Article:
Imitation or Appropriation? Stella McCartney’s Ankara Prints
They say that imitation is the sincerest form of flattery, but recent developments in the fashion world have highlighted that this outlook can sometimes be a tad idealistic. Stella McCartney’s Spring 2018 collection sparked cries of outrage and disbelief as models took to the runway wearing Ankara prints - the traditional clothing of Africa, while the show’s program referred to the collection as "a joyful exploration of British style”.
Critics of McCartney’s new collection of African skirts and other pieces took to social media to voice their disdain at what is deemed cultural appropriation by the designer, made worse by the fact that none of the prints were featured on models of African descent. Three of the models who wore Ankara were Caucasian, the fourth was Asian. Throughout the entire show, only one black model was seen on the catwalk.
The Stella McCartney team has defended against the backlash, with a statement to fashion publication Fashionista from a PR executive saying: “The prints were about celebrating a unique textile craftsmanship, its culture and highlighting its heritage. We designed the prints in collaboration with Vlisco in the Netherlands, the company that has been creating unique Real Dutch Wax fabrics in Holland since 1846 and helps maintain its heritage."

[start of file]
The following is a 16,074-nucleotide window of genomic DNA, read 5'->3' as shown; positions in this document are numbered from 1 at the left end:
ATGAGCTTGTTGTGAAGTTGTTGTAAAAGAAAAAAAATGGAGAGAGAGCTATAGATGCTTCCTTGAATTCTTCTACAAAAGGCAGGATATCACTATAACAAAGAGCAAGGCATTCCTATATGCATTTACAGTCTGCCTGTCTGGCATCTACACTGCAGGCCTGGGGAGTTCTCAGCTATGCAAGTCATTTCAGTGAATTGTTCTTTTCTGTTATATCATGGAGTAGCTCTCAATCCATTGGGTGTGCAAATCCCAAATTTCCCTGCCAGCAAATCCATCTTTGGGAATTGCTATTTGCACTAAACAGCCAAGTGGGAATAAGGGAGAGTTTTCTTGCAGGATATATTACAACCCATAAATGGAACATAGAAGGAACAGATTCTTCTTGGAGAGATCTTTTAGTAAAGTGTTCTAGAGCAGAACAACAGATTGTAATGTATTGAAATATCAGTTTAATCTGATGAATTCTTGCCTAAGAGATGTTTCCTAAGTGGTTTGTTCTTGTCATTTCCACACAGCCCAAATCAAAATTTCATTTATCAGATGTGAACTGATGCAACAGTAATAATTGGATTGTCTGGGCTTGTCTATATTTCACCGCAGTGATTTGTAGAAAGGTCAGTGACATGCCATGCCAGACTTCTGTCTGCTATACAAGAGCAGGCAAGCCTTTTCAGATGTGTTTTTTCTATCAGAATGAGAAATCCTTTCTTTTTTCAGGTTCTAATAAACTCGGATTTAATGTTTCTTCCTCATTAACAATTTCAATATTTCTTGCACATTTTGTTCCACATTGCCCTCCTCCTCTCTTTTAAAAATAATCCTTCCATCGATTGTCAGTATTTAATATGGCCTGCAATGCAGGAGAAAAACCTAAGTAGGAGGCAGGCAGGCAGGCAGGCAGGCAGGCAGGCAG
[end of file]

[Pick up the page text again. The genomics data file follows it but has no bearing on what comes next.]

Ankara was introduced into West Africa by Dutch traders in the mid-1800s and soon began to take on a life of its own. By the 1900s, Africa had embraced Ankara and started producing its own African-inspired versions, embellished with the colours and tribal patterns of the continent. Some would argue that the PR statement itself is a clear directive towards Ankara’s white Dutch roots, as if to whitewash the subsequent African significance of the cloth altogether. Does the statement justify the decision, or has McCartney’s interpretation of Ankara borrowed too much without giving credit where it is due?
The Problem of Fashion Colonialism
Stella McCartney’s foray into African fashion could be regarded as a tribute to the vibrancy of African culture; an homage to the distinctive patterns of the continent, and, as the designer herself put it: “a celebration of summer style”.